Women leading in the peace

Caroline Sweetman Fragile contexts, Gender, Gender & Development Journal, Governance

According to World Bank estimates of September 2016, two billion people live in countries where development outcomes are affected by fragility, conflict, and violence. By 2030, the share of global poor living in fragile and conflict-affected situations is projected to reach 46 per cent. Caroline Sweetman, Editor of Gender & Development, introduces us to the theme of gender in fragile contexts and to the articles in the journal’s latest issue.

Fragility, of course, doesn’t only create acute poverty and want: it means no security, peace or access to justice. It is widely seen as creating global problems, beyond fragile contexts themselves, linked to globalised conflicts and terror.

The power dynamics which play out in fragile contexts, are gendered. They’re about men and boys taking up weapons and turning on each other, and on the women and girls seen as belonging to the enemy.

Hyper-masculinities – ways of being a man that focus on physical strength and dominance- have long been acknowledged as a driver of fragility, by feminist researchers. In her article in this issue of Gender & Development Isabella Flisi highlights the need to challenge and change social norms about what it takes to ‘be a man’. Focusing on Disarmament, Demobilisation and Reintegration programmes in Colombia (DDR), she argues that they’ve largely overlooked the relationship between violent ‘militarised’ male identities and behaviour – and therefore carry risks to women´s security, as well as sowing the seeds of potential future conflicts.

The flipside of hyper- masculinities is the continuing marginalisation of women from power and decision-making, which they claim as a human right, and the loss of their voices from peace-building and reconstruction processes.

Women and girls in post-conflict and fragile contexts face a range of challenges arising from gender roles and unequal power relations, and the social norms which drive gender inequality also drive fragility and conflict. Humanity still has to travel a vast distance to attain the interlinked aims of ‘Equality, Development and Peace’ first voiced four decades ago at the start of the UN Decade for Women.

Currently, efforts to ‘integrate gender and women’ in development and humanitarian work in fragile contexts are ramping up. Yet progress is patchy, as Diana Koester and her co-authors argue in their article asking how donors could improve their support to gender equality in fragile settings. Women cannot necessarily rely on the advocacy and action of development and humanitarian actors to promote full and equal participation in governance. This is not surprising, since development organisations themselves reflect the same biases as the state.

Without ending gender inequality, peace will never really come

What do we need?

As Bele Grau argues in her article in this issue focusing on Afghanistan women’s rights movements, women’s rights are spoken of by many different actors in conflicts and fragile peace – but what women actually need is the space to speak and act themselves to end fragility. Women’s organisations in fragile contexts evolve solutions to fragility on the ground. They provide daily support to women and girls facing acute economic want, and often also endemic violence – which may not even be registered as such by the formal institutions set up to identify conflict and restore peace. In their article, Sara E. Davies, Jacqui True, and Maria Tanyag highlight the silence that can exist around indigenous women’s experiences of violence in low-intensity conflicts: women’s rights themselves are fragile.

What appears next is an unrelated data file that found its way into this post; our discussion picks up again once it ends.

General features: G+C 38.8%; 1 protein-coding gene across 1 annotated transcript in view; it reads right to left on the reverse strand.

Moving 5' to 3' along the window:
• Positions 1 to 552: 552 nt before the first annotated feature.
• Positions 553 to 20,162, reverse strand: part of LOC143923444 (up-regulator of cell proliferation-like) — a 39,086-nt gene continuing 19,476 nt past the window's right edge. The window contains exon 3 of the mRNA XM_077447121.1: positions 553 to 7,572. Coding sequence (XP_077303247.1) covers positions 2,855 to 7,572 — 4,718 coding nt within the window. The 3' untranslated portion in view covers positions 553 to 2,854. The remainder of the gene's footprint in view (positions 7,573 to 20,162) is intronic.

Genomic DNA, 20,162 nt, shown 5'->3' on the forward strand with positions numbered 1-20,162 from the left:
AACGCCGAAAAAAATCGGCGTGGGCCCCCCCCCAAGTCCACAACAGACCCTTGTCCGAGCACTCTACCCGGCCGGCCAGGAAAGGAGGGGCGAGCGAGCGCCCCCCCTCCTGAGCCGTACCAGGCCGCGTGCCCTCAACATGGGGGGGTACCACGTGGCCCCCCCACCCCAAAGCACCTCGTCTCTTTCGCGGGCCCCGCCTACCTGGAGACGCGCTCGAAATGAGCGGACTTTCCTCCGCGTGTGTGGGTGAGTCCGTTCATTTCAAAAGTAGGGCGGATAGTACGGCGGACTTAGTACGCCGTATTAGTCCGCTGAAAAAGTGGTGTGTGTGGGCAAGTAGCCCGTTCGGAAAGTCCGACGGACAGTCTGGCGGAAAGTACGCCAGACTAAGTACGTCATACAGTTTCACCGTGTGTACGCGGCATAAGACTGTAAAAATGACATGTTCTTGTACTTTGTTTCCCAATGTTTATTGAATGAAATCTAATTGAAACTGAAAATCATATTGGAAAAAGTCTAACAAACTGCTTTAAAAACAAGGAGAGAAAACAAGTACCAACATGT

Where women and girls do appear in accounts of fragile contexts, they are depressingly likely to be depicted simplistically and passively, as ‘vulnerable victims’ of conflict and war.

As Rachel Sider and Corrie Sissons point out in their article focusing on Oxfam’s work with women in Iraq, any additional risks run by women are created by inequality and injustice – vulnerability isn’t natural or innate. What’s needed is an empowerment approach, but also something more than that: an approach which demands justice and asserts women’s rights as leaders in peace processes and governance more generally. Governments and the international community desperately need women as actors, experts, and leaders, to end fragility and bring about sustainable peace. The language of vulnerability patronises women, and ignores the scandal of women’s continuing marginalisation from decision-making about war and peace.

It’s scandalous for all of us – not only women themselves – because without ending gender inequality and challenging the social norms which create ideas of brave male leaders and vulnerable women, peace will never really come.

Last year, UN-Women undertook a 15-year Review of Resolution 1325, assessing progress to achieve meaningful, empowered gender parity in peace processes. Women’s presence in peace mediation and negotiations increases the probability of a peace agreement lasting at least two years by 20 per cent, and lasting 15 years by 35 per cent. It accelerates economic revitalisation after conflict, increases the effectiveness and efficiency of humanitarian assistance, boosts the effectiveness of protection efforts. It’s madness that most peace processes still marginalise women. It’s time to make gender equality and women’s rights truly central to work to end fragility and create sustainable peace.


Julie Thekkudan